(e.g., Gergen 2009). And lest we think of these as rarefied pursuits, consider for a moment the transformative effects of relational social media platforms such as Facebook and Twitter, as well as the open-source movement in computer programming. In a larger sense, we might even see the ascendancy of topical interests in ‘deep ecology’ (e.g., Naess 1989), indigeneity, and animal rights as reflecting a disquiet with increasingly inward-looking ways of life. If that is true, it would not be the first time an archaeological movement has followed what Durkheim called the ‘collective consciousness.’ In eschewing a belief in insular human beings set over against the world, and by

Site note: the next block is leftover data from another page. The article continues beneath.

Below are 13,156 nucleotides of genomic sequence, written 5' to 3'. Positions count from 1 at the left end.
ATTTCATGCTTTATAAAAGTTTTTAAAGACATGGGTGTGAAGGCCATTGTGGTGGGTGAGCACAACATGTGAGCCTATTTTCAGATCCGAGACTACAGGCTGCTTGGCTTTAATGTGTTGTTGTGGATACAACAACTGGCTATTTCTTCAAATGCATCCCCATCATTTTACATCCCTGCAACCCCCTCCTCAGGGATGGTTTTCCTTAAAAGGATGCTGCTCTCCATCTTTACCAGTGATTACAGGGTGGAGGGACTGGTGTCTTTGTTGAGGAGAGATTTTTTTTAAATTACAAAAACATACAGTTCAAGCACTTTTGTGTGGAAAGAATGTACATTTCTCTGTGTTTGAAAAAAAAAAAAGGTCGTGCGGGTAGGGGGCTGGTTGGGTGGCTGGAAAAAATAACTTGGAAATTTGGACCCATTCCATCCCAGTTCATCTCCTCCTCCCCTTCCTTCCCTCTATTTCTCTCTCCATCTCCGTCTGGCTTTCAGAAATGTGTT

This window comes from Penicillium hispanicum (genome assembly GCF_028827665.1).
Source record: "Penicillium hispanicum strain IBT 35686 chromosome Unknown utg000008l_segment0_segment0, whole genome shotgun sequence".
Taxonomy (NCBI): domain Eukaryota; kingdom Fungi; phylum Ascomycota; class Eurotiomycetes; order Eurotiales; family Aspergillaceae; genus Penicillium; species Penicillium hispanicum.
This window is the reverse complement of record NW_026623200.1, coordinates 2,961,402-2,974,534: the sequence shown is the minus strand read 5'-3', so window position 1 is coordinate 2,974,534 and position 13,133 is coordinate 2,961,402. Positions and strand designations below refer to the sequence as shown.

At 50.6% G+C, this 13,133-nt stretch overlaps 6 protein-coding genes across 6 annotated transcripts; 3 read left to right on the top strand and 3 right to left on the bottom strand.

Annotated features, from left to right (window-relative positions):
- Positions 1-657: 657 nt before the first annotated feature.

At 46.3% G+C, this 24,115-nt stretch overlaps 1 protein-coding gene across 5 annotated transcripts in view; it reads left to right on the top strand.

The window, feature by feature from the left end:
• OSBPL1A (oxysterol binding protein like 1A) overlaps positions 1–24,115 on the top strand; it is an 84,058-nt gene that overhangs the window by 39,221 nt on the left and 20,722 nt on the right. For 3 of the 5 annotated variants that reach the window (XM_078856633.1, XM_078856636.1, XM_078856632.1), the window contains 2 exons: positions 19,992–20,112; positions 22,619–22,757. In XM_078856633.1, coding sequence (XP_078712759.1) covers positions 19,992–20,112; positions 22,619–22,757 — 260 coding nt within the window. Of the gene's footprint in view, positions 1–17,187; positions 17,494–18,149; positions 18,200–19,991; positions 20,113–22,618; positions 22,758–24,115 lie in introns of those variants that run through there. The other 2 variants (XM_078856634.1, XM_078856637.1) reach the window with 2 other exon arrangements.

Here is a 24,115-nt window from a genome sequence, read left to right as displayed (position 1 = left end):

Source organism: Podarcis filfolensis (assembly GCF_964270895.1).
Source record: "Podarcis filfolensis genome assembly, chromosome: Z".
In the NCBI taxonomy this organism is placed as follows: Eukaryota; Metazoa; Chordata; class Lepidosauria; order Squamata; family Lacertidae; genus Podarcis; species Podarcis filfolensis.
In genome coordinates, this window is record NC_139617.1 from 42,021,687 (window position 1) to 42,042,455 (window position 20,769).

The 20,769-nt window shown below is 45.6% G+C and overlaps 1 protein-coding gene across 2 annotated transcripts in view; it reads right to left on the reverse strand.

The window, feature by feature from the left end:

instead tracing the material signatures of the manifold linking past entities together, the relational archaeologies described in this volume both incorporate and advance these themes. From the placement, articulation, and juxtaposition of human and non-human remains in various depositional contexts, to the dialogic, conductive, or animistic dimensions of architectural forms and environments, each contributor parses a wealth of archaeological data from a particular region and time period while obviating conventional analytic imperatives. The result is a view of humans, animals, and things as ontologically bound up in reticular arrangements with similar and not so similar forms, as well as new and uniquely archaeological ways of thinking about the world and how past peoples recognized their place within it. In the remainder of this introductory chapter, I spell out what I see as essential to such an understanding in archaeology, seeking to clarify points of articulation between a relational approach to the past and particular philosophical works, anthropological or sociological perspectives, and ethnographic accounts, before briefly summarizing the various contributions.